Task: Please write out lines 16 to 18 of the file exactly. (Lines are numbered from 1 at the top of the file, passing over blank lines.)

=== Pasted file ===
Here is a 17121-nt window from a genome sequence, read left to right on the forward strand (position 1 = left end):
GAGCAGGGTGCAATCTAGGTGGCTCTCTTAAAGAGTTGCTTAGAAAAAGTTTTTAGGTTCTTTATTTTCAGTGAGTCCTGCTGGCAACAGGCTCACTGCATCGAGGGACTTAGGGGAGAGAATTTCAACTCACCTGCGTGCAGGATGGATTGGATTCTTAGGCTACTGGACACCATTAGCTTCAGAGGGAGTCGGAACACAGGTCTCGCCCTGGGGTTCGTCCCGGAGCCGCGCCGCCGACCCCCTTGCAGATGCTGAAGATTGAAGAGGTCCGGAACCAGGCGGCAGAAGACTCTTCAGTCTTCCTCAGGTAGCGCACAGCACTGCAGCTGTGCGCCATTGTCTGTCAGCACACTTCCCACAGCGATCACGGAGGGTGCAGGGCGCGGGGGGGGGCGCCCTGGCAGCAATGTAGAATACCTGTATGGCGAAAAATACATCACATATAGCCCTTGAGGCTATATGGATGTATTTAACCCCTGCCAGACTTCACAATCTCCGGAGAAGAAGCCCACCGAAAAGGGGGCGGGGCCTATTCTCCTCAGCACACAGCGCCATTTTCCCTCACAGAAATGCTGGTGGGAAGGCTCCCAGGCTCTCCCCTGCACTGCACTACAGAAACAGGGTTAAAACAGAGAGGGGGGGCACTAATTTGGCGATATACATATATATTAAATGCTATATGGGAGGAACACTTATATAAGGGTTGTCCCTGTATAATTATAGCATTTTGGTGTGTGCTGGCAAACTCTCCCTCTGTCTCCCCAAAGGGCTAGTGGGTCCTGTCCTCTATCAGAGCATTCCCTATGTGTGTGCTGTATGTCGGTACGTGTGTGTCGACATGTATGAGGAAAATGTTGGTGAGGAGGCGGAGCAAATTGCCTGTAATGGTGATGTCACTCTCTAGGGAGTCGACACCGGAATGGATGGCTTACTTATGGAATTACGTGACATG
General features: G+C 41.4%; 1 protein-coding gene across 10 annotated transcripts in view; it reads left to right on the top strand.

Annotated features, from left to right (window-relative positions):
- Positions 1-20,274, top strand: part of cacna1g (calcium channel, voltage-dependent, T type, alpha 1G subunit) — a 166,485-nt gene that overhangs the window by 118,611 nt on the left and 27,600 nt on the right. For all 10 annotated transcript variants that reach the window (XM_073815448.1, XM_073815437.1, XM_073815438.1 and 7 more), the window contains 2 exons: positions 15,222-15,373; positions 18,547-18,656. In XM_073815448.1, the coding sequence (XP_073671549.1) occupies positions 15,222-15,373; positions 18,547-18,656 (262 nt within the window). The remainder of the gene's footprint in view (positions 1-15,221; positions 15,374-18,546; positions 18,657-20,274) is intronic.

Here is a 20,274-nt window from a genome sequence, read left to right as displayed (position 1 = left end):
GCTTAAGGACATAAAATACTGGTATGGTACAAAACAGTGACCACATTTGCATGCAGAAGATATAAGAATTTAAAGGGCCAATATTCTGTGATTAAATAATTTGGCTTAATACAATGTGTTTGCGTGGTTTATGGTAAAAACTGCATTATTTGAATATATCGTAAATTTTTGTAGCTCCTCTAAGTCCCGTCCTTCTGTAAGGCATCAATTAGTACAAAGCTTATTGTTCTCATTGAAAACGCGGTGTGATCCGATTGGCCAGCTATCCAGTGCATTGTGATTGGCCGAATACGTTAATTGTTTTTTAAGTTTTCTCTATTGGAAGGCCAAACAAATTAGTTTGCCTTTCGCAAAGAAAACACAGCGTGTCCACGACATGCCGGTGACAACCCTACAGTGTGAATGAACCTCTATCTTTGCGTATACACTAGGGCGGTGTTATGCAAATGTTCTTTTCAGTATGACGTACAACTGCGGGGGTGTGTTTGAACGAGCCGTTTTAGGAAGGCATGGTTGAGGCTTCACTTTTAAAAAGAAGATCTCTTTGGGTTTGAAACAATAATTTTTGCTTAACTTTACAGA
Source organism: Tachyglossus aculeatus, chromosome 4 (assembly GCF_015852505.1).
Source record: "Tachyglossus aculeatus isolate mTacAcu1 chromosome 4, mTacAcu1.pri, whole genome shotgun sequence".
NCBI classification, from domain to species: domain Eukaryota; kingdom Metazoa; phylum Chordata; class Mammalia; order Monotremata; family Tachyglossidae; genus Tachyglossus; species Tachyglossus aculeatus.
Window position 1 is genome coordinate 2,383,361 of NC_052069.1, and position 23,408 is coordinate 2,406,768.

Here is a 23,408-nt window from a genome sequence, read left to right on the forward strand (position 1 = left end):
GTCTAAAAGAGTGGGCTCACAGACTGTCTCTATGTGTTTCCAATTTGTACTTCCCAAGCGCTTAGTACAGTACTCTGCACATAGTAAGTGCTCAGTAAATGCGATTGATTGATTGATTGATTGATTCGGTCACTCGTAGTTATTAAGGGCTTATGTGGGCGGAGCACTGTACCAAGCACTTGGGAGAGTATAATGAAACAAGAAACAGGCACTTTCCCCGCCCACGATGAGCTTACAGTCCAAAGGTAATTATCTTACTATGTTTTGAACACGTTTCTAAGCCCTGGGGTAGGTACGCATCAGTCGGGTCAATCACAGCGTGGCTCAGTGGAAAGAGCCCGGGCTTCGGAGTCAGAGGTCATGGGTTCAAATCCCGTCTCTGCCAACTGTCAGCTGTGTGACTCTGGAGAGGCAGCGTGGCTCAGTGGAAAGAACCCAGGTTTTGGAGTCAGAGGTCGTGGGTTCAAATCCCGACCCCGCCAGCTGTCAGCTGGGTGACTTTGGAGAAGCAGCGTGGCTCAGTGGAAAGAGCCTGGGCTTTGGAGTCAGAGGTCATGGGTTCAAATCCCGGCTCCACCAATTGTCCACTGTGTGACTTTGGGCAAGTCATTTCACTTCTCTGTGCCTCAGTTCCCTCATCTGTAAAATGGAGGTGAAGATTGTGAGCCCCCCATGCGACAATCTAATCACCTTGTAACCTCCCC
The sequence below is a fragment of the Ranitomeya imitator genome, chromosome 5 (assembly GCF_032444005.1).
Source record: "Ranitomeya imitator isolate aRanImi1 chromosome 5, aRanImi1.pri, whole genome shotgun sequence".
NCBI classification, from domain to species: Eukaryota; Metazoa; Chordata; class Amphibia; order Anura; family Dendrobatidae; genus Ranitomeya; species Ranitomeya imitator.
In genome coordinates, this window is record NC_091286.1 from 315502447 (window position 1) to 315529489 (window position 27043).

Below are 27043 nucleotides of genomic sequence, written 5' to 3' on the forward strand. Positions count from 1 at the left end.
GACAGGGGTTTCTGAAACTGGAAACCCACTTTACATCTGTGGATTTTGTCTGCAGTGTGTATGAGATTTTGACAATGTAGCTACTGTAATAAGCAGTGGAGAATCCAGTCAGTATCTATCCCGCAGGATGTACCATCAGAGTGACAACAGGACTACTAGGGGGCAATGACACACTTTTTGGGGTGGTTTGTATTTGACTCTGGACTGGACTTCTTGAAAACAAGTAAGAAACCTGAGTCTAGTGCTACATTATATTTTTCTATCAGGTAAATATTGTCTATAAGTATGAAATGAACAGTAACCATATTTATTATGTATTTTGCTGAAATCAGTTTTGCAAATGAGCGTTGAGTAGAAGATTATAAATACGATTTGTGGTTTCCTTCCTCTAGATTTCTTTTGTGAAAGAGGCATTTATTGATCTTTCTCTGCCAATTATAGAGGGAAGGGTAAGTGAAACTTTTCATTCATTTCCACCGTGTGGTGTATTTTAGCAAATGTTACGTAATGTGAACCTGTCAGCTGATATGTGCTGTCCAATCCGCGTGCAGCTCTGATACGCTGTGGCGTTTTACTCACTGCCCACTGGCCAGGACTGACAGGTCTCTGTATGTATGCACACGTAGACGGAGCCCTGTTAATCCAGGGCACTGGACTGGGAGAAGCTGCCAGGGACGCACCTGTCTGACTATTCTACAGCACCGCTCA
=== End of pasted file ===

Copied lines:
NCBI classification, from domain to species: Eukaryota; Metazoa; Chordata; class Amphibia; order Anura; family Dendrobatidae; genus Ranitomeya; species Ranitomeya imitator.
In genome coordinates, this window is record NC_091286.1 from 315502447 (window position 1) to 315529489 (window position 27043).

Below are 27043 nucleotides of genomic sequence, written 5' to 3' on the forward strand. Positions count from 1 at the left end.